abstract = "Fifth and sixth graders were presented with 2 problems: (1) {"}Find the area of this triangle [base 8 cm, height 5 cm],{"} and (2) {"}How big is triangle B [an isosceles triangle] compared to triangle A [a right triangle]?{"} In figure accompanying the second question, the bases of the 2 triangles were equal, and triangle B was twice the height of triangle A. However, numerical values for the width of the base and the height were not provided. If the children were able to use the formula, {"}area of a triangle=base X height-f-2{"}, properly, they should have been able to realize that triangle B had twice the area of triangle A. This is called the {"}relational operation of a formula{"}. Of the 135 children, 123 (91{\%}) gave the correct answer to Question 1, but only 62 (46{\%}) answered Question 2 correctly. In other words, the children who could calculate area by using the formula could not necessarily operate the variable in the formula. Further analysis suggested that prerequisites for giving the correct answer to Question 2 were: (a) grasping the relative, rather than absolute, difference in the areas of the 2 triangles, and (b) understanding the difference between {"}the difference in the area of 2 figures{"} and {"}their ratio{"}.",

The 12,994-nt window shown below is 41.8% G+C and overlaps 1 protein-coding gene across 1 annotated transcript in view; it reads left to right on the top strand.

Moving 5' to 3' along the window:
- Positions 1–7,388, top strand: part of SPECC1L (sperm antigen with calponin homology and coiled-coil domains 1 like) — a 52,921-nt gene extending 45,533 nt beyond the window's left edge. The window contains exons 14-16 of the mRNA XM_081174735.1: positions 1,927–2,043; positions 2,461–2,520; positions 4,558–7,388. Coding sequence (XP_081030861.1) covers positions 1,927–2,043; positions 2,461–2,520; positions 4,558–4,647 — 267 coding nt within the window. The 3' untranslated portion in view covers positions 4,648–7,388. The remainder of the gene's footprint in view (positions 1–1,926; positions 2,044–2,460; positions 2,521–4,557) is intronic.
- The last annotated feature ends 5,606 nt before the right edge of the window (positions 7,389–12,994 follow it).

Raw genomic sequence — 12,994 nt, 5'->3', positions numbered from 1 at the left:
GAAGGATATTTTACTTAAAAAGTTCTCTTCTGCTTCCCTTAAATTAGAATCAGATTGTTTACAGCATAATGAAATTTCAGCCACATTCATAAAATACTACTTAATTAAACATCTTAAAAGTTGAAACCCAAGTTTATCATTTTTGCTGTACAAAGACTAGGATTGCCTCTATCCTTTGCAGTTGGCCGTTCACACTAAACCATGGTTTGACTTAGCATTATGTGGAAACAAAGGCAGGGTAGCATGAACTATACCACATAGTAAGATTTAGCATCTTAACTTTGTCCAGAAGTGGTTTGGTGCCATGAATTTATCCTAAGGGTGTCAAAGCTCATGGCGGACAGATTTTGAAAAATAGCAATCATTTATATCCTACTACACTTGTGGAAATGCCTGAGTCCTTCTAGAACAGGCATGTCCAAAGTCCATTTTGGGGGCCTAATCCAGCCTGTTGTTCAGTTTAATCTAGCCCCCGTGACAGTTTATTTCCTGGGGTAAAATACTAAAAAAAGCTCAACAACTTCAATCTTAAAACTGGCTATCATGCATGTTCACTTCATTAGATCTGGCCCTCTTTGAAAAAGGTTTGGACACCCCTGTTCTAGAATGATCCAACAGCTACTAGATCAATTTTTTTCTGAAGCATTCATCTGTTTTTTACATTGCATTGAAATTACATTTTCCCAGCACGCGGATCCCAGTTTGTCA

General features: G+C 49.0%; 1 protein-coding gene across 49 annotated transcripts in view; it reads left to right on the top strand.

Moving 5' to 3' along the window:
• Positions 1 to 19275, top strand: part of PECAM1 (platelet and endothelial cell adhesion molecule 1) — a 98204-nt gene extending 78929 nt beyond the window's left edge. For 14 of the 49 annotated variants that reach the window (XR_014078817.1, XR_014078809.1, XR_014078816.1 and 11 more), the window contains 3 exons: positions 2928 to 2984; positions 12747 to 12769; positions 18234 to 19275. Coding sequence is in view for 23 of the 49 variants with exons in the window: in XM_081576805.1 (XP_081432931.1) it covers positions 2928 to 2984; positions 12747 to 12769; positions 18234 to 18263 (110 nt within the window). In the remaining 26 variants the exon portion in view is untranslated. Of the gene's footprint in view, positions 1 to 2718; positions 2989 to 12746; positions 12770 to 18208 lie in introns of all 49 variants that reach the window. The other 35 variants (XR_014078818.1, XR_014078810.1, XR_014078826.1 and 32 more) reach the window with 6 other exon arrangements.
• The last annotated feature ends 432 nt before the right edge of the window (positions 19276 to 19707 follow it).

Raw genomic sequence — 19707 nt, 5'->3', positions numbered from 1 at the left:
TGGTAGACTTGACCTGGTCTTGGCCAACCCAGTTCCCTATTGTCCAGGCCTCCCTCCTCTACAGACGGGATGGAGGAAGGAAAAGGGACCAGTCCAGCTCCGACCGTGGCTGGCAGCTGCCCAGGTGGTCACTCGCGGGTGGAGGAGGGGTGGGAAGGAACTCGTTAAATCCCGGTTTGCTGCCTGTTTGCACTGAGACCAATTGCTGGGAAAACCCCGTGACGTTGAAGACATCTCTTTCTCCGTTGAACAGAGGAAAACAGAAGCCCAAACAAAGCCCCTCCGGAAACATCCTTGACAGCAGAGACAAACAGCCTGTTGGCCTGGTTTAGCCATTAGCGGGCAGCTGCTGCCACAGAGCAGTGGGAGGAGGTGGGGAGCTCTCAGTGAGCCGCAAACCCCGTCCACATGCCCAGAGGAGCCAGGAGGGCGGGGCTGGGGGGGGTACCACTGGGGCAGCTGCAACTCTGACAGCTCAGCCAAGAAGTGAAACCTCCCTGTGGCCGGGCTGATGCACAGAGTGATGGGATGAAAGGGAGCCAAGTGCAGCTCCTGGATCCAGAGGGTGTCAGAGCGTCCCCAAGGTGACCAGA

keywords = "Elementary school children, Formula for calculating area, Operating variables in a formula, Understanding formulae",
author = "Kehchi Magara",
year = "2009",
language = "English",
volume = "57",
pages = "180--191",
journal = "Japanese Journal of Educational Psychology",
issn = "0021-5015",
publisher = "Japanese Association of Educational Psychology",
number = "2",

}

TY - JOUR

T1 - Why can't schoolchildren use a formula to solve math problems that don't contain numerical values ?

AU - Magara, Kehchi

PY - 2009

Y1 - 2009